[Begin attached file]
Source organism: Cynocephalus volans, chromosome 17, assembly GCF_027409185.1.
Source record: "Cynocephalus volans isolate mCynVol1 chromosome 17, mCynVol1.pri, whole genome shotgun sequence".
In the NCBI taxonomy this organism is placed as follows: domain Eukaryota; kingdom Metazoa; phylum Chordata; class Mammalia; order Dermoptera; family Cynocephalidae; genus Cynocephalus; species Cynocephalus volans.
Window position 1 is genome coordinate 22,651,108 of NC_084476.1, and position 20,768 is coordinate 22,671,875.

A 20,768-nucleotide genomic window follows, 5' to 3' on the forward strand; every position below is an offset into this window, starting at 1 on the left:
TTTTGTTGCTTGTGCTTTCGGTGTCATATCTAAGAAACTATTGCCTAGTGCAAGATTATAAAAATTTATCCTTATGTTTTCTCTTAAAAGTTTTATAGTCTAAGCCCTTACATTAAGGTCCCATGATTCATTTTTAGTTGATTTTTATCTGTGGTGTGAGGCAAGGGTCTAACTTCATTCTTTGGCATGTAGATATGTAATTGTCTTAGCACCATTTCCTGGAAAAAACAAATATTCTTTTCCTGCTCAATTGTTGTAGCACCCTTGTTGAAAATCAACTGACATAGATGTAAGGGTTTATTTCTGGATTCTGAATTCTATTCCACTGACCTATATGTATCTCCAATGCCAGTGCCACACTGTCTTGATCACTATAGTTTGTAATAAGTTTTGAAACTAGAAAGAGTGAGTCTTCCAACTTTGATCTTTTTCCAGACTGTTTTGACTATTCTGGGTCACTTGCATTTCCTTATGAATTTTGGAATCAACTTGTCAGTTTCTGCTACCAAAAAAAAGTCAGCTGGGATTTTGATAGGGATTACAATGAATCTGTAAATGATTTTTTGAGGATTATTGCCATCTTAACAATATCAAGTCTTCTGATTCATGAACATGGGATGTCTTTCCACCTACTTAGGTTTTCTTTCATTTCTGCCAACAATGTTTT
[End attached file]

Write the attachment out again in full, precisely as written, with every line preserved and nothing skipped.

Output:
Source organism: Cynocephalus volans, chromosome 17, assembly GCF_027409185.1.
Source record: "Cynocephalus volans isolate mCynVol1 chromosome 17, mCynVol1.pri, whole genome shotgun sequence".
In the NCBI taxonomy this organism is placed as follows: domain Eukaryota; kingdom Metazoa; phylum Chordata; class Mammalia; order Dermoptera; family Cynocephalidae; genus Cynocephalus; species Cynocephalus volans.
Window position 1 is genome coordinate 22,651,108 of NC_084476.1, and position 20,768 is coordinate 22,671,875.

A 20,768-nucleotide genomic window follows, 5' to 3' on the forward strand; every position below is an offset into this window, starting at 1 on the left:
TTTTGTTGCTTGTGCTTTCGGTGTCATATCTAAGAAACTATTGCCTAGTGCAAGATTATAAAAATTTATCCTTATGTTTTCTCTTAAAAGTTTTATAGTCTAAGCCCTTACATTAAGGTCCCATGATTCATTTTTAGTTGATTTTTATCTGTGGTGTGAGGCAAGGGTCTAACTTCATTCTTTGGCATGTAGATATGTAATTGTCTTAGCACCATTTCCTGGAAAAAACAAATATTCTTTTCCTGCTCAATTGTTGTAGCACCCTTGTTGAAAATCAACTGACATAGATGTAAGGGTTTATTTCTGGATTCTGAATTCTATTCCACTGACCTATATGTATCTCCAATGCCAGTGCCACACTGTCTTGATCACTATAGTTTGTAATAAGTTTTGAAACTAGAAAGAGTGAGTCTTCCAACTTTGATCTTTTTCCAGACTGTTTTGACTATTCTGGGTCACTTGCATTTCCTTATGAATTTTGGAATCAACTTGTCAGTTTCTGCTACCAAAAAAAAGTCAGCTGGGATTTTGATAGGGATTACAATGAATCTGTAAATGATTTTTTGAGGATTATTGCCATCTTAACAATATCAAGTCTTCTGATTCATGAACATGGGATGTCTTTCCACCTACTTAGGTTTTCTTTCATTTCTGCCAACAATGTTTT